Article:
I am planning a trip to Panama, and I am very found of jungle. My question is then if someone had a guided tour in the darien gap or nearby Yaviza? I know it is a bit risky area, that is why I want a guided tour, but I have heard that some of the guide´s are not to trust. That is why I want feedback from anyone that have been in this area.
I like taking risks. I plan to travel to every country in latin america by motorbike, but every guidebook very clearly says 'DO NOT TRAVEL THE DARIEN GAP!!!' or words to that effect. Apparently it is practically permanently occupied by rebels. So even with a guided tour I'm nowhere near tempted. Instead I'll be going from Colon to Cartagena by boat. I'd be interested to know if anyone feels differently though.
Here is a great website I just found about the Darien Gap
[ Edit: Edited on 04-Oct-2009, at 06:27 by glothy ]
Last time I was in Darien is 6 years ago,in La Palma and Djunga.
from La Palma I went by canu to a small Embera comunity.
Last week while in Panama I met a young well travelled men at the hostel who just came back from Darien.He was also not so far from La Palma in a Embera village.
His advice also is DONT GO MUCH FURTHER ! it is scary.Nobody in Panama is promoting Darien.
I have spent a year and a half living in Panama's Darien Gap - traveling by sailboat, dugout canoe, footpaths and rusty frieght boats. My simplest advice is to travel to an area and begin to talk to people in a village. The towns of Yaviza and La Palma are Darien's two main centers, and you will get plenty of advice from whoever you talk to. For a short and completely off-beat experience, I would suggest going to the municipal dock in Panama City (Muelle Fiscal, in a part of town called Salsipuedes) and buying a ticket on a rusty freightboat. The boats deliver freight to many of the river villages, as well as down along the Pacific coast to Jaque. It will cost about 10 dollars, more or less, and will last for anywhere between 3 days and two weeks, depending on where it goes, and how often the boat breaks down, runs aground, loads cargo, etc. You can also just leave the boat if you find yourself in a village that feels inviting.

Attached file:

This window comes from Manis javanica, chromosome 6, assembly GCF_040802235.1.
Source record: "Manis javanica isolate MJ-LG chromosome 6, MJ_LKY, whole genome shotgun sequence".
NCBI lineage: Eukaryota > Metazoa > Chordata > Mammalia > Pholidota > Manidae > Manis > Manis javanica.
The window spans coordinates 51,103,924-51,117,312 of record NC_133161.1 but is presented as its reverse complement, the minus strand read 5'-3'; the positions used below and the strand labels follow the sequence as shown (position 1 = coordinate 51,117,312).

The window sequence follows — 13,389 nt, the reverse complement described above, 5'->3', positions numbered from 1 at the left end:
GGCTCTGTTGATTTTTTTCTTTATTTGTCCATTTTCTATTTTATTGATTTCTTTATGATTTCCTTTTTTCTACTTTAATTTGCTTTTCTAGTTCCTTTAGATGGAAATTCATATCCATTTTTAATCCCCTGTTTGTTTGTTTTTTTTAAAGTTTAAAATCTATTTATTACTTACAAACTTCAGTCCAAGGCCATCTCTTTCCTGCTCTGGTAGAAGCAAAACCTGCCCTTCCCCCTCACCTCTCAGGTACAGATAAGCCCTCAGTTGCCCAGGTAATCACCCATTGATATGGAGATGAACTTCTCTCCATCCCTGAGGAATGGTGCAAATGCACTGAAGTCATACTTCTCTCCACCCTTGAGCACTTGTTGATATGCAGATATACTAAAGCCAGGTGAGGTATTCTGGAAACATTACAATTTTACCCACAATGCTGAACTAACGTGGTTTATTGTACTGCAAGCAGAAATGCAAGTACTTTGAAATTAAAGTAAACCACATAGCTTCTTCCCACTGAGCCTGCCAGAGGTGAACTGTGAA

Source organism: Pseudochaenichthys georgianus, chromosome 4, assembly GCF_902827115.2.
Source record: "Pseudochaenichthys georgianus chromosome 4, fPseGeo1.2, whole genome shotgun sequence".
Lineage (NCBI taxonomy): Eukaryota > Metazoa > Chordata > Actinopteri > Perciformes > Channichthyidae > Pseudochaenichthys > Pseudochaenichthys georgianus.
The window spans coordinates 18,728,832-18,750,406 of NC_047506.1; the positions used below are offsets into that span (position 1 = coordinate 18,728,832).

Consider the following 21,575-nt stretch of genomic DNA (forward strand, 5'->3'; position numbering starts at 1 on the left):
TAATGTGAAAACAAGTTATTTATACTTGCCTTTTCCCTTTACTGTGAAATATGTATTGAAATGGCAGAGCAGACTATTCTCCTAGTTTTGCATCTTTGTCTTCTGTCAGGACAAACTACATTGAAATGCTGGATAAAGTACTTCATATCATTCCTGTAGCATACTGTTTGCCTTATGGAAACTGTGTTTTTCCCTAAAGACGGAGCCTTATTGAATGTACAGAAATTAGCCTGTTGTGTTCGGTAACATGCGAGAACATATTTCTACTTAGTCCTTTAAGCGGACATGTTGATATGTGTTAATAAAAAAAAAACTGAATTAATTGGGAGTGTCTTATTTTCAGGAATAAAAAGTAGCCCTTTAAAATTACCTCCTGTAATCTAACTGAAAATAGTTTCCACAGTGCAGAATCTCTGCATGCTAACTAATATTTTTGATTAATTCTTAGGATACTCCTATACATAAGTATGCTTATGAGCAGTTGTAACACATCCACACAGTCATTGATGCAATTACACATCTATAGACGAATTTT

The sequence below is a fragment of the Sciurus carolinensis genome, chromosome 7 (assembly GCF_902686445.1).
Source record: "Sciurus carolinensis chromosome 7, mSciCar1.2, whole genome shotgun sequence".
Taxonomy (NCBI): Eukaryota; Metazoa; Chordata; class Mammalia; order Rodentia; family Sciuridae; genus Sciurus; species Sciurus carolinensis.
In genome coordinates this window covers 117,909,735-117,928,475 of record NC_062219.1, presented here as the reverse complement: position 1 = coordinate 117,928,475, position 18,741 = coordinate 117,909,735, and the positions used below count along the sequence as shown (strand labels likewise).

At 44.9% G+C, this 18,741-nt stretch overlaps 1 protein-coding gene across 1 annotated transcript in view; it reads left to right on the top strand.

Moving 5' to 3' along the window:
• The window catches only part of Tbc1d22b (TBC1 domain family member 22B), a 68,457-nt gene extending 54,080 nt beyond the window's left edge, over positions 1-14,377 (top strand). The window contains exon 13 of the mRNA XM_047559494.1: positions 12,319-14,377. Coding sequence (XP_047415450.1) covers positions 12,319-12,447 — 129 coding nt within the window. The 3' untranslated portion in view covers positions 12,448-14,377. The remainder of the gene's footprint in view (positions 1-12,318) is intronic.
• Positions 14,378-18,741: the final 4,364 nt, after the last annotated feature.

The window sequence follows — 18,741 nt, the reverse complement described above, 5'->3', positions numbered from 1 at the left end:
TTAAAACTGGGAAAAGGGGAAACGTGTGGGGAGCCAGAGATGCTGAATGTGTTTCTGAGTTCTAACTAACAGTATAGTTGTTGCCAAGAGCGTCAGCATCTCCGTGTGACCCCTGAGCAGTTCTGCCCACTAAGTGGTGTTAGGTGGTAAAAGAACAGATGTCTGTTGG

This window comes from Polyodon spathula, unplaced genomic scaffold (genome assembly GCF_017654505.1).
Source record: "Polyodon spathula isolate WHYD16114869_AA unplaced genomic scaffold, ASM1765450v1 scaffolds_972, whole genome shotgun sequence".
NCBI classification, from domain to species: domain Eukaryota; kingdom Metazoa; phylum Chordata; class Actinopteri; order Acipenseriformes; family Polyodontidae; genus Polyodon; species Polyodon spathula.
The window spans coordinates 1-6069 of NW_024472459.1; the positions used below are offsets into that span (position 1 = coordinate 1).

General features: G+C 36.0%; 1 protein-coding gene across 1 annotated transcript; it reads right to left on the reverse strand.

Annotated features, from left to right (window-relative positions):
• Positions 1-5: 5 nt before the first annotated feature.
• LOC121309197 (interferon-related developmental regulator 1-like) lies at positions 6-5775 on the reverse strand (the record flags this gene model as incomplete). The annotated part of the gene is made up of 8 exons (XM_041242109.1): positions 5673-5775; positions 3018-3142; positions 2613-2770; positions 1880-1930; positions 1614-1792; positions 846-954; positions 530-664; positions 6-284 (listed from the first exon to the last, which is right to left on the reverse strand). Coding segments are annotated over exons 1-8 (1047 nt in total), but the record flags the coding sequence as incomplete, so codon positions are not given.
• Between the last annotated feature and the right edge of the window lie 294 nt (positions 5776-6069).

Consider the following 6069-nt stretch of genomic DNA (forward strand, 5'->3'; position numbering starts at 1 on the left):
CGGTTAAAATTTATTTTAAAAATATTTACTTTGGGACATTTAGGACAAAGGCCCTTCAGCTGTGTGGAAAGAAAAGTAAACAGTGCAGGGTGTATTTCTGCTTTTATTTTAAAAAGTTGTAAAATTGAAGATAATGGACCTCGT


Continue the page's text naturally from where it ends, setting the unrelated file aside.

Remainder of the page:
There are a number of books describing some pretty heroic journeys - including kidnappings and deaths in the area. I think that "The Darien Gap: Travels in the Rainforest of Panama" is quite different, - less of a straight adventure story, and more of a book about place, people, history and mythologies. Take a look at it, and you will likely come away with some good ideas concerning villages and rivers that you might be able to include in your own journey. Certainly you will get to know a lot about the exotic history and peoples of the region - something that is often lacking in other true-life adventure books.